Similarly, the icons you use across your website need to be consistent. Don’t have a telephone receiver for the “contact us” icon on your homepage, then a smartphone icon on your About page. It’s confusing and can make it very difficult for accessibility programs to figure out how to use your site. You should also stay away from any kind of automatic navigation and auto-playing music and videos.
Why? Because not only are they annoying, it’s difficult for a user with a screen reader to determine how to pause them. And when a slideshow or carousel scrolls through content at a rapid rate, users can become confused and frustrated.
Avoid content that can cause physical reactions
Remember the episode of Pokemon that caused close to 700 kids to be rushed to the hospital because it triggered seizures in them? It’s the reason why your game consoles now come with photosensitive seizure warnings. Some people are prone to suffering seizures when exposed to rapidly flashing lights and moving patterns. Avoid these kinds of animation on your website to keep it safe for every user.
Make your text big, bold and organized
Make your website easy for people with limited vision to see by making your text large. Basically, make it the equivalent of a large print book. 16px is a generally a good size for body text, with headers being larger.
There’s more to making your text readable than making it large. Use a font that’s legible and easy for users with dyslexia to read. The United States Department of Health and Human Services recommends Times New Roman, Arial, Helvetica, Tahoma, Calibri and Verdana as accessible fonts. You can play it safe by choosing one of these, or look for another font that will work for all your website’s visitors. The fonts that are easiest to read are fonts that:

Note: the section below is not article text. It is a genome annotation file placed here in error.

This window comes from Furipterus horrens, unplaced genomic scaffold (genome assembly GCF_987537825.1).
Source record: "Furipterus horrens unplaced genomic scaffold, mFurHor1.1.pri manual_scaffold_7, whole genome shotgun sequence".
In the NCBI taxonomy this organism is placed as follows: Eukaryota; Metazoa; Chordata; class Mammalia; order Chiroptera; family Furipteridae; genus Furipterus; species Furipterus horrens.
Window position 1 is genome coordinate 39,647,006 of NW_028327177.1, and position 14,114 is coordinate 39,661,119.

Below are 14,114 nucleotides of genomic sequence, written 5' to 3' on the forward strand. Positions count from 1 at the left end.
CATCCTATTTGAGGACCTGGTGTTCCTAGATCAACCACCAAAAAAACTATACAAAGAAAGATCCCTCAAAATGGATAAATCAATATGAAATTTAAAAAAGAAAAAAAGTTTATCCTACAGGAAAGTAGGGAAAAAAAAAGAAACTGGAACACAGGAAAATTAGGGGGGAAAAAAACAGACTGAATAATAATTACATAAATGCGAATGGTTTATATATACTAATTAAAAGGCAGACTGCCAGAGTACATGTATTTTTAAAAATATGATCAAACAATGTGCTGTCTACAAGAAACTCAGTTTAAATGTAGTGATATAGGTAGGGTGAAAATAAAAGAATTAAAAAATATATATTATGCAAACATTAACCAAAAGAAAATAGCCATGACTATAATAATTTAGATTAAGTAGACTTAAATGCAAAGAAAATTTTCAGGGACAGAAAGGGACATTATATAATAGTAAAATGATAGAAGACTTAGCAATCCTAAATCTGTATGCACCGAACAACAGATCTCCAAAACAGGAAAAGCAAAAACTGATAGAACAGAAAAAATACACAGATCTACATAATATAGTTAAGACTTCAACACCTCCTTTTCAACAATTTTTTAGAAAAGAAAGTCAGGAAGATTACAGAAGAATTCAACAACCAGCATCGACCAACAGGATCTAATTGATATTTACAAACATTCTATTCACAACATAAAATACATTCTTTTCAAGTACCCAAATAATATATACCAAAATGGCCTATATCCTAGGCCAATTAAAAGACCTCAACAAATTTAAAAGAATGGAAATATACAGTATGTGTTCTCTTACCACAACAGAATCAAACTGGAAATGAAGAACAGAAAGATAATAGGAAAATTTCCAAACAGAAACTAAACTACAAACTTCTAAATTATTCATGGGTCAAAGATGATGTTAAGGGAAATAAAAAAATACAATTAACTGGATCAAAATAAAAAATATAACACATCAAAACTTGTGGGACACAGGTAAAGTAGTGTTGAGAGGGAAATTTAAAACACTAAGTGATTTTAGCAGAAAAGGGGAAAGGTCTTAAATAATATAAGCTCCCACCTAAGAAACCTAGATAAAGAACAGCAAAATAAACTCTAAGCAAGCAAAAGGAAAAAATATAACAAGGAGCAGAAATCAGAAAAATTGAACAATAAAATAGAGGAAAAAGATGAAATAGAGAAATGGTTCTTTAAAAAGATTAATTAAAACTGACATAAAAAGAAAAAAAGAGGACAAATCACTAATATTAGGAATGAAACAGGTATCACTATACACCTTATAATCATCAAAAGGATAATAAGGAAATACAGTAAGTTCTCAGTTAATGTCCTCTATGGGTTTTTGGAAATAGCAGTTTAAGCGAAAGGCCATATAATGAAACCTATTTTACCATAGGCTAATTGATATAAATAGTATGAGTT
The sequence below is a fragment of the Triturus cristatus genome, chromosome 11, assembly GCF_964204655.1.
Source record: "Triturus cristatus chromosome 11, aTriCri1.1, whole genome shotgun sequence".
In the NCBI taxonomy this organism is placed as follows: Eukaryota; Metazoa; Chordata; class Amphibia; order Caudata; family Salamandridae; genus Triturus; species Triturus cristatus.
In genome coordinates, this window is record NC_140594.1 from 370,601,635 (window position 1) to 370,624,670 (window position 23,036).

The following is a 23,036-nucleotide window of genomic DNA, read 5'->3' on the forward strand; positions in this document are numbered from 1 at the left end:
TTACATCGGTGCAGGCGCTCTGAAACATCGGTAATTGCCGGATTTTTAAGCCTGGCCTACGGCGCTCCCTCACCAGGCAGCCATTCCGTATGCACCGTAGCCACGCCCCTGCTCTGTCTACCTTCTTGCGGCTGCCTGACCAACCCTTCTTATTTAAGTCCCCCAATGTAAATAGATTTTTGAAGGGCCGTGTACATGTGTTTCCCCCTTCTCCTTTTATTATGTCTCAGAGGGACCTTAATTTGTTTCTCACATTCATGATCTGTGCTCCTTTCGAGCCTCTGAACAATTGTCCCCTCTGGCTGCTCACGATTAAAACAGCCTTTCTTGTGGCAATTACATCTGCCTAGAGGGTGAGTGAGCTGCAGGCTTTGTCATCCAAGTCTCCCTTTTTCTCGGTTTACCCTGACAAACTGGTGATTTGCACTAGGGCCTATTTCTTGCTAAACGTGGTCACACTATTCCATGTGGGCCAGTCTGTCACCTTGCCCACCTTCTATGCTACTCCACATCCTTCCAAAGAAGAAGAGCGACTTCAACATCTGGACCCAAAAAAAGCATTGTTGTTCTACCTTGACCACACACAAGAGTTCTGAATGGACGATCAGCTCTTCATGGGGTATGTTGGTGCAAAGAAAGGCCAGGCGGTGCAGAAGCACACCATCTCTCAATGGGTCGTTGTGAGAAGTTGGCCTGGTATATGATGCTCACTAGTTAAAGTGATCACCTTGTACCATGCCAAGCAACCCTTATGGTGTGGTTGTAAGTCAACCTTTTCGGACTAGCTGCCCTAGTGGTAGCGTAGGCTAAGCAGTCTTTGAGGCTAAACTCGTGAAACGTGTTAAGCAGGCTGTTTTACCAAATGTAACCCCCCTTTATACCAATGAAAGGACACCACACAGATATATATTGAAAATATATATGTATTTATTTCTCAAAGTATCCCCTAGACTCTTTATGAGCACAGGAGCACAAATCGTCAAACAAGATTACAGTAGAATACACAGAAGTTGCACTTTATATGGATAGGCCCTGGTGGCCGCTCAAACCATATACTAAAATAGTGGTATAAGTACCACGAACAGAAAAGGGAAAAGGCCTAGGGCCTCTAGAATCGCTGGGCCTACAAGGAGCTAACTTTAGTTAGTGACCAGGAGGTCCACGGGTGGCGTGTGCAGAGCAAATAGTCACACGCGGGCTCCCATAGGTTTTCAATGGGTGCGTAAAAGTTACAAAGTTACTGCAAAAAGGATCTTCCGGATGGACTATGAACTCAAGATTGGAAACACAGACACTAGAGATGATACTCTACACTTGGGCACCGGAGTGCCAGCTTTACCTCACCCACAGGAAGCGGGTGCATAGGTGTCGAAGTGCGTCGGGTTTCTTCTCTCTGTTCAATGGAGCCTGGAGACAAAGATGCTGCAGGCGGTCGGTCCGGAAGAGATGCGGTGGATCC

- Have no serifs
- Have fixed widths between letters
- Use bold letters
Your text should also be organized in a readable, logical way. Break text into smaller sections divided by headers and sub-headers. This doesn’t just make your text look neater, it makes it easier for screen readers to decipher for their users.
Finally, your text should have a high contrast against its background. Text that is too similar in color to its background is difficult for many computer users to read, particularly users living with color blindness. Use an online tool like Contrast Checker to see how your planned font and background colors work together.
Make it work with a keyboard alone (and without one)
Some users can’t grasp a mouse or keep their hand steady on a laptop’s touchpad. These users rely on their keyboards to navigate websites, so make yours usable for them by building it in a way that makes it fully functionable with just a keyboard.
There are also users who can’t use a keyboard and rely on other means of navigating websites, like speech recognition programs and head-mousing. Your website should also be compatible with these kinds of programs, because without them, people without use of their hands will be unable to use your site.
Get your code audited (or do it yourself)
Don’t release your website onto the world until you’ve had all your code audited by a competent developer who’s familiar with the latest web accessibility best practices. Alternatively, you can use an auditing tool like Google Chrome’s WAVE tool, which will find spots in your code where you’re missing key accessibility features. It never hurts to have a human developer review your code after you’ve run it through a tool like WAVE to ensure that nothing was overlooked or taken out of context.
Make it possible for everybody to use your website
Remember why you’re making these design choices: to remove any barriers that can keep people from using your website. Sure, you also want to be in compliance with the law and avoid creating a situation where you’re liable for a user’s discrimination damages, but always remember the reason for the guidelines you have to comply with: When your website is designed with all users’ needs in mind, nobody gets left out.